k.c.

  4. Roguejim says:

    “If anyone says that baptism is optional, that is, not necessary for salvation, LET HIM BE ANATHEMA” (Canons on Baptism, Canon 5).

  5. Jerry says:

    Siturday? Is that the day before or sfter Standurday? :)

  6. JARay says:

    I get the “Anathema sit” part but why the “urday” after?
    Actually, I prefer to call such people “heretics”

  7. chironomo says:

    Of course, there are those who will simply counter with “It’s not necessary to believe every proclamation of every Council to be Catholic”. I’ve heard this said more than once recently…

  8. PostCatholic says:

    …I’d had a lovely supper, and all I said to my wife was: “That piece of halibut was good enough for Jehovah.”

  9. Dave N. says:

    Actually, I think “heresy” has been very much overused–to the point that for some it has come to mean “everything I disagree with.” But such a project could help people understand what heresy really is.

    I would also be willing to campaign for the end of word “nowadays.” :)

  10. Venerator Sti Lot says:

    Taking up from kneeling catholic’s citation, with an eye to St. Thomas ST III Q. 76 art. 5 and 6, would it be heretical to say Totus Christus is “moveably present”, “locally”, “as in a place”?

  11. The-Monk says:

    Be careful on issuing too many anathemasiturdays, Father, or be careful before summarily doing so!

    For example, “So if you say that Christ did not ordain men to the priesthood, you are proposing a doctrine that has been formally and definitively anathematised by a General Council of the Catholic Church.” This statement differs ever so slightly but quite significantly from what you quote Trent teaching: “If any one says…Christ did not institute the apostles priests; or, did not ordain that they, and other priests should offer His own body and blood.”

    The problem here is with the phrase in your statement “did not ordain.” The verb “to ordain” does not necessarily mean, as is commonly understood among Catholics, the formal ritual associated with the sacrament of priesthood. More than likely, the verb denotes “intention,” that is, “to ordain that….” Christ certainly did ordain that the apostles be instituted priests to carry on his salvific mission through the institution of the Eucharist where his Body and Blood would be truly present, as Trent indicates. But, it is not likely, as your statment could be read to imply, that Christ begat or participated in ordaining the apostles through the ritual laying on of hands, for example.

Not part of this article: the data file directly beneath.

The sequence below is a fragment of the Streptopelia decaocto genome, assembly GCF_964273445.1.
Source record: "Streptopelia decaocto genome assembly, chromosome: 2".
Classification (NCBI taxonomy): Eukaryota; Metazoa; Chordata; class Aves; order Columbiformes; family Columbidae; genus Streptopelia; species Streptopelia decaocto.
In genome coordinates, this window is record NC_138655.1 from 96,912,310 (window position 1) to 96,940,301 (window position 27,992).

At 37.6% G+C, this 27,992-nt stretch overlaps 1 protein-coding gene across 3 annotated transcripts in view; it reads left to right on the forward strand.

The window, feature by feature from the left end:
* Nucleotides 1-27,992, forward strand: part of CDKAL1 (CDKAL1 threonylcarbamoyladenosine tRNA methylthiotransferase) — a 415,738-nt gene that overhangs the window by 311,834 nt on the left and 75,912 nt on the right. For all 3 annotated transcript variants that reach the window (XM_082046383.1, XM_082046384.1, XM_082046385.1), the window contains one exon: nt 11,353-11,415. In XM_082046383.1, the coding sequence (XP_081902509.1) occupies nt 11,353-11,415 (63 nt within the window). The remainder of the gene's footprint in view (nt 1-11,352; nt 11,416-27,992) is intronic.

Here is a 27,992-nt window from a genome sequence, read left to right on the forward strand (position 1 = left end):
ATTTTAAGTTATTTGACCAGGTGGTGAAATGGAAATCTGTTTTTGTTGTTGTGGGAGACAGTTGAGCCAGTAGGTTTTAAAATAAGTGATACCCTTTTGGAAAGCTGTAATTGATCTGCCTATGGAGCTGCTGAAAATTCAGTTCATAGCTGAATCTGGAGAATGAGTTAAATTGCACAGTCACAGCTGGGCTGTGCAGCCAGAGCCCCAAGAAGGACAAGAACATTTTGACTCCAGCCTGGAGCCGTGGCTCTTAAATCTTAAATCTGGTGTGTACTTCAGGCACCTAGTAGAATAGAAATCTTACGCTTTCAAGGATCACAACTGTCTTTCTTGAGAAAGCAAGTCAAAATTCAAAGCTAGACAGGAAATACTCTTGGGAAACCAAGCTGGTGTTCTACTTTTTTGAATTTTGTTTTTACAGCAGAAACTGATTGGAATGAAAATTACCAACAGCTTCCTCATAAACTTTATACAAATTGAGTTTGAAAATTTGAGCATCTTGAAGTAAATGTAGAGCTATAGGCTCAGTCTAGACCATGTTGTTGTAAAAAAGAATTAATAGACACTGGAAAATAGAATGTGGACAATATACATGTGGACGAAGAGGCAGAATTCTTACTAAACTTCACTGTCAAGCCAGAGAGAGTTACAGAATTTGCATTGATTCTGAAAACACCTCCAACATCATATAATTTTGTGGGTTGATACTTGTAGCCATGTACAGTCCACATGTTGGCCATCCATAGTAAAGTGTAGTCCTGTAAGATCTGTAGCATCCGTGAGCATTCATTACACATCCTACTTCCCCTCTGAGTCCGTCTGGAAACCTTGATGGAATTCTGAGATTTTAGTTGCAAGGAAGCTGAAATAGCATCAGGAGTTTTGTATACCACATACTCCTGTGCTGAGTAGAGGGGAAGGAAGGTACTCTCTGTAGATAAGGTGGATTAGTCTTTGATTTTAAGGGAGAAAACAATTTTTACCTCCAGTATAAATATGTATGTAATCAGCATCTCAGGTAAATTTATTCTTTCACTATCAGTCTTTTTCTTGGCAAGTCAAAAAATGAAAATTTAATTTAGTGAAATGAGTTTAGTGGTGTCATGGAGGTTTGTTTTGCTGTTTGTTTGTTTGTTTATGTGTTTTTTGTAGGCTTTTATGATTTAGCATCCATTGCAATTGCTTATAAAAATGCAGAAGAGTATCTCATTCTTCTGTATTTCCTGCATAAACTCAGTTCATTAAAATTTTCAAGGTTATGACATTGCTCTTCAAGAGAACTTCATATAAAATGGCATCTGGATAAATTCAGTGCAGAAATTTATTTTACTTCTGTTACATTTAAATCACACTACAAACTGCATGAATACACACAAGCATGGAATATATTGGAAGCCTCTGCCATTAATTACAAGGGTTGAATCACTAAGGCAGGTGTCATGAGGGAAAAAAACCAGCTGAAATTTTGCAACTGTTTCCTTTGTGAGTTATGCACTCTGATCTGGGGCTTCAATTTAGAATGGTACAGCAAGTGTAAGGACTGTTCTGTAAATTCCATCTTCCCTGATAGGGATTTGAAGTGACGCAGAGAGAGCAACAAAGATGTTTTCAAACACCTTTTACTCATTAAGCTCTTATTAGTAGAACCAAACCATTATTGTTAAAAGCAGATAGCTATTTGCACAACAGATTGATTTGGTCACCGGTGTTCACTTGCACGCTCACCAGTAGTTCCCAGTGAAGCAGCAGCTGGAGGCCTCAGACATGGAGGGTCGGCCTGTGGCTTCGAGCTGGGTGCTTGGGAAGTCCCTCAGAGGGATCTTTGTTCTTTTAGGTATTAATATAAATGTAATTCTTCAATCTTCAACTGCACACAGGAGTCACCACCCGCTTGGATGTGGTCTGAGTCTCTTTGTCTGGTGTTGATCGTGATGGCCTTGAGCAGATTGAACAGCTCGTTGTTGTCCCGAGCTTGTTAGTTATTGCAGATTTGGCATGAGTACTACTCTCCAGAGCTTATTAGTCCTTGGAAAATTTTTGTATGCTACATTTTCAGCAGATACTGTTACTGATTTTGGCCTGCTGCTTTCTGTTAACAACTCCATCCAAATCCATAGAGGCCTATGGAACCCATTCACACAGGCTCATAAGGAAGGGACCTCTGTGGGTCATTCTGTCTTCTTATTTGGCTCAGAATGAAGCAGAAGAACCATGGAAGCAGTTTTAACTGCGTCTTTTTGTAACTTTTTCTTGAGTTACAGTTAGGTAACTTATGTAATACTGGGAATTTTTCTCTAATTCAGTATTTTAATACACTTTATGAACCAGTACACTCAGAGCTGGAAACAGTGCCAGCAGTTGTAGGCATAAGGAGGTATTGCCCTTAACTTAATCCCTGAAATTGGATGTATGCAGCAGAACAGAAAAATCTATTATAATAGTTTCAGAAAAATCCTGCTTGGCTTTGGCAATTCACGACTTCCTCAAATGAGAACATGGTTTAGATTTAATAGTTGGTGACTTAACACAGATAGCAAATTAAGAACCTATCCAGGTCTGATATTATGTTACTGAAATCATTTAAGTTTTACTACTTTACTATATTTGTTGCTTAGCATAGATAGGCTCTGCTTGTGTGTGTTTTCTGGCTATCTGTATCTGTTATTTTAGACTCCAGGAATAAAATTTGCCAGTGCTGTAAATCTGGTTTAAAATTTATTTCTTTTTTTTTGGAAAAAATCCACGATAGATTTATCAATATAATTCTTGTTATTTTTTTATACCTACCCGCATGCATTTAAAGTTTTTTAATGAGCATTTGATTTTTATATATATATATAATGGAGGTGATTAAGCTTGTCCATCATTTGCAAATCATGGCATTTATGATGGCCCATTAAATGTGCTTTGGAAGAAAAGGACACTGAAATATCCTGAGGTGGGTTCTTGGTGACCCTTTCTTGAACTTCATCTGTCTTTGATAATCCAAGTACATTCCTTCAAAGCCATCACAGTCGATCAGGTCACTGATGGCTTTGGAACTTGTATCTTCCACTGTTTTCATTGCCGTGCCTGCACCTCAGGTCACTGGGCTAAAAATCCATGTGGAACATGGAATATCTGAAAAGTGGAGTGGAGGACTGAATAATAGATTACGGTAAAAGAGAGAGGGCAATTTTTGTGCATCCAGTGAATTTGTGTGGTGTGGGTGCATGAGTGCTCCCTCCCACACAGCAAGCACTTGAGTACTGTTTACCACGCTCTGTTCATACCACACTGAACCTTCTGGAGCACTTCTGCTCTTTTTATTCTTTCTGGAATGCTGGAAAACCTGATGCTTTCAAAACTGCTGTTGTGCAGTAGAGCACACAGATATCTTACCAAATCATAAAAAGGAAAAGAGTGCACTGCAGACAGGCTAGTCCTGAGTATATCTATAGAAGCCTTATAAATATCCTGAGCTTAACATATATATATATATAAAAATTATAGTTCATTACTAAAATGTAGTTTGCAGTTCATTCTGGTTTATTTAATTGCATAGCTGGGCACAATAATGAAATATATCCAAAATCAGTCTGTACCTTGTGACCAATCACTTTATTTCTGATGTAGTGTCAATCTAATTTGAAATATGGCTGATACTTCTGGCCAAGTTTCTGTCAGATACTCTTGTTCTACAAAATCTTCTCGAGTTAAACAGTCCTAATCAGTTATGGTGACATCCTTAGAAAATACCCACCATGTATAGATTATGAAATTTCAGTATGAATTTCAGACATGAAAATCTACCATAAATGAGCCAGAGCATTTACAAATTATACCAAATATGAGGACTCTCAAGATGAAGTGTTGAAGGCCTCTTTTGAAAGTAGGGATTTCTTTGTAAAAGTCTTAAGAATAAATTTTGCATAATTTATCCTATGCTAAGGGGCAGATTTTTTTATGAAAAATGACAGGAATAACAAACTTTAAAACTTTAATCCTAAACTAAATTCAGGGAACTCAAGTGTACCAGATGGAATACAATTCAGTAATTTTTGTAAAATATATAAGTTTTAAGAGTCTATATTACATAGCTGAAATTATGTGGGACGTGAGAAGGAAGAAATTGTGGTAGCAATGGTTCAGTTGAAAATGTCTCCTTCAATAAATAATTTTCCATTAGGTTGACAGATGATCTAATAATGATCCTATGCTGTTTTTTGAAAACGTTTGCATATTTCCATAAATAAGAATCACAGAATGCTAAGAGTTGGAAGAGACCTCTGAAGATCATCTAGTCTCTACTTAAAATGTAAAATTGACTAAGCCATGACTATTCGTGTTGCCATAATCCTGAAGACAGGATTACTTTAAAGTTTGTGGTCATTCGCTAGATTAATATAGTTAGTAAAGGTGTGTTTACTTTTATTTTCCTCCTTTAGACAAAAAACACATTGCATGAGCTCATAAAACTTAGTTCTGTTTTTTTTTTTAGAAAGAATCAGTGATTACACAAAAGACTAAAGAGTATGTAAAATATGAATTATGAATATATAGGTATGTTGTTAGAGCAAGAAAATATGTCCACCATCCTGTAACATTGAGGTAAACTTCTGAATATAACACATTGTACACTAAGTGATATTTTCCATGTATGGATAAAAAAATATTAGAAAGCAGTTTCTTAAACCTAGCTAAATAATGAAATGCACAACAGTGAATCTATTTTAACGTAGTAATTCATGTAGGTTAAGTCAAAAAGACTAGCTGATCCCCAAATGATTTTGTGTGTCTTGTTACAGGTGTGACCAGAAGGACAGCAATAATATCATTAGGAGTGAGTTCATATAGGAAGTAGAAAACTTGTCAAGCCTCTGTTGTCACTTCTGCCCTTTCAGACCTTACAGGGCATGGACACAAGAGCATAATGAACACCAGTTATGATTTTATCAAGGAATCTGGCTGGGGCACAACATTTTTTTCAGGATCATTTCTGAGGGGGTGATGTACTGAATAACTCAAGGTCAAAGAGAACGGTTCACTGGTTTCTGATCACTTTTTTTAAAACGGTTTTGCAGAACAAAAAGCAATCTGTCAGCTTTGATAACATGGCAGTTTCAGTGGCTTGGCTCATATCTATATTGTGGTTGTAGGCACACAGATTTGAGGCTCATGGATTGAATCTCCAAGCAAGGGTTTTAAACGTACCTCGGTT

Perhaps I am going to be anathemasundaed?

  12. Well, Christ washed the apostles’ feet, which was an act of the Chief Priest to the other priests; and He bestowed powers upon them verbally. If God acts as if something is so, it becomes so; so yeah, they were ordained by sacramental act as well as fact.

    Re: nowadays, it’s a mid-14th century expression that became all one word by the 15th century. Hard to kill off, nowadays.

  13. I’m not trying to “disrail” this thread…and Fr. Z., you probably have seen this; but speaking of complete insanity (maybe NOT heresy…well, maybe heresy), the sublime Fr. McB has a “doozy” for “Labor Day”… could you please address this Fr. Z.? Once again, total b.s.